Cardcaptor Sakura Vol. #16 -

Anime/Manga Reviews

Mania Grade: B+

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  • Audio Rating: B
  • Video Rating: B
  • Packaging Rating: B
  • Menus Rating: B
  • Extras Rating: B-
  • Age Rating: 13 & Up
  • Region: 1 - North America
  • Released By: Geneon Entertainment (USA), Inc.
  • MSRP: 29.99
  • Running time: 100
  • Aspect Ratio: 1.33:1
  • Disc Resolution: 480i/p (mixed/unknown)
  • Disc Encoding: MPEG-2
  • Series: Cardcaptor Sakura

Cardcaptor Sakura Vol. #16

By Chris Beveridge     July 10, 2003
Release Date: July 08, 2003

Cardcaptor Sakura Vol. #16
© Geneon Entertainment (USA), Inc.

What They Say
Meilin is Back! Li decides to confess his feelings to Sakura- but only after he tells Meilin!

Then, Sakura uses the Mirror Card to do her Christmas shopping, but realizes she’s neglected something important... Later, during the New Year celebrations, Yukito begins to fade while Eriol continues to alternate helpful advice with life-threatening trials, such as the huge wave that threatens to drown Sakura’s friend!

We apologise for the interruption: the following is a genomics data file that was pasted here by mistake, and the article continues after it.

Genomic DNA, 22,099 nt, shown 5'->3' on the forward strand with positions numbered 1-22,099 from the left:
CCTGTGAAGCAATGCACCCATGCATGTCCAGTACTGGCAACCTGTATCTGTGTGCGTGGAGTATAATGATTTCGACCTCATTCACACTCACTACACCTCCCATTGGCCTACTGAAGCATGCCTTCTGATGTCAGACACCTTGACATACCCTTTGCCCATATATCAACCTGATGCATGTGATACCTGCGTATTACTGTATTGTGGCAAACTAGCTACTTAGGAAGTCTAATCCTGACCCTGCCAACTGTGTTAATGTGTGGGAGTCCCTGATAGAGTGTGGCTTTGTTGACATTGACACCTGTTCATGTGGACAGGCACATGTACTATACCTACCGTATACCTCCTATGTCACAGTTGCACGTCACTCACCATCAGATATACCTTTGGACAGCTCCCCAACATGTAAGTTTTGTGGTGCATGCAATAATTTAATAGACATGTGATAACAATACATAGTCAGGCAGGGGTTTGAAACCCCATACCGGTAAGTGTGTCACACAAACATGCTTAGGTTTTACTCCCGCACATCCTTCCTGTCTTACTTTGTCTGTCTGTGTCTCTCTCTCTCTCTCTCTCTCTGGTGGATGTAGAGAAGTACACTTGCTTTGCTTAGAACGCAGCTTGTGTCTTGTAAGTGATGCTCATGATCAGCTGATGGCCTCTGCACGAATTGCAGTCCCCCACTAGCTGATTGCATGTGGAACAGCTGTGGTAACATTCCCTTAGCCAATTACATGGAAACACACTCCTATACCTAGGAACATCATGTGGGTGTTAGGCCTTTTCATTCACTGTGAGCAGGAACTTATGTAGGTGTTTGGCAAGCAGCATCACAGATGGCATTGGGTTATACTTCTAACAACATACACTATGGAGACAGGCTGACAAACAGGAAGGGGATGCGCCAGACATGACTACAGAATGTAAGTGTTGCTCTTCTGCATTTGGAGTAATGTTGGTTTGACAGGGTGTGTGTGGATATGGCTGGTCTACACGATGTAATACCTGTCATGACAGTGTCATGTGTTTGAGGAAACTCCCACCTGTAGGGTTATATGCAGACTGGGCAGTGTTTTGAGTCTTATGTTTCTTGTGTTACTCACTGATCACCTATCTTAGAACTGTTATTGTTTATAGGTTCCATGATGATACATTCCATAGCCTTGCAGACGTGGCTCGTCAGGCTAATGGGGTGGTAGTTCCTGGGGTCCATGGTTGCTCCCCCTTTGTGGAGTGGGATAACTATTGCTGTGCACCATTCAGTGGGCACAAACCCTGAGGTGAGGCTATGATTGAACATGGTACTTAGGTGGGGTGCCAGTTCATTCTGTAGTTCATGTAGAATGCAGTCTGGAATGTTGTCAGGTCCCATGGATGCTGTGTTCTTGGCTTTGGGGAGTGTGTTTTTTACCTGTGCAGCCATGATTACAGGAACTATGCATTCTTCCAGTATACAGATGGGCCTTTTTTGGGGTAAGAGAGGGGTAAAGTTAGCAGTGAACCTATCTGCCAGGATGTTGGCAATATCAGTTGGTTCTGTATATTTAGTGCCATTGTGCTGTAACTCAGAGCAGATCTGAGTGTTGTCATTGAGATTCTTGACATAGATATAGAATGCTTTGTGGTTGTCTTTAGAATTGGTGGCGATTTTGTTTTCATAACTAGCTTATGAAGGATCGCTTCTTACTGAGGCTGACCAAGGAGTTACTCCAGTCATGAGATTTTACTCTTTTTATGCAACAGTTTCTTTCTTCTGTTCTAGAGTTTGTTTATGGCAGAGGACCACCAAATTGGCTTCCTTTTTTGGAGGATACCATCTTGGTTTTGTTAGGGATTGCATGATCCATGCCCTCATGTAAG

With everything in flux, the end must be near?

The Review!
The end is getting closer and there’s a definite tension and sense of urgency as we move through four more episodes.

For our primary viewing session, we listened to this disc in its original language of Japanese. Of course, being that this is the only language on the disc again, it's a pretty easy choice. Throughout the track we didn't notice any dropouts or distortions and continued to find the opening and closing songs to be the best use of the stereo channels. The majority of the dialogue is through the center channel while the remaining music and sound effects made decent use of the left/right channels.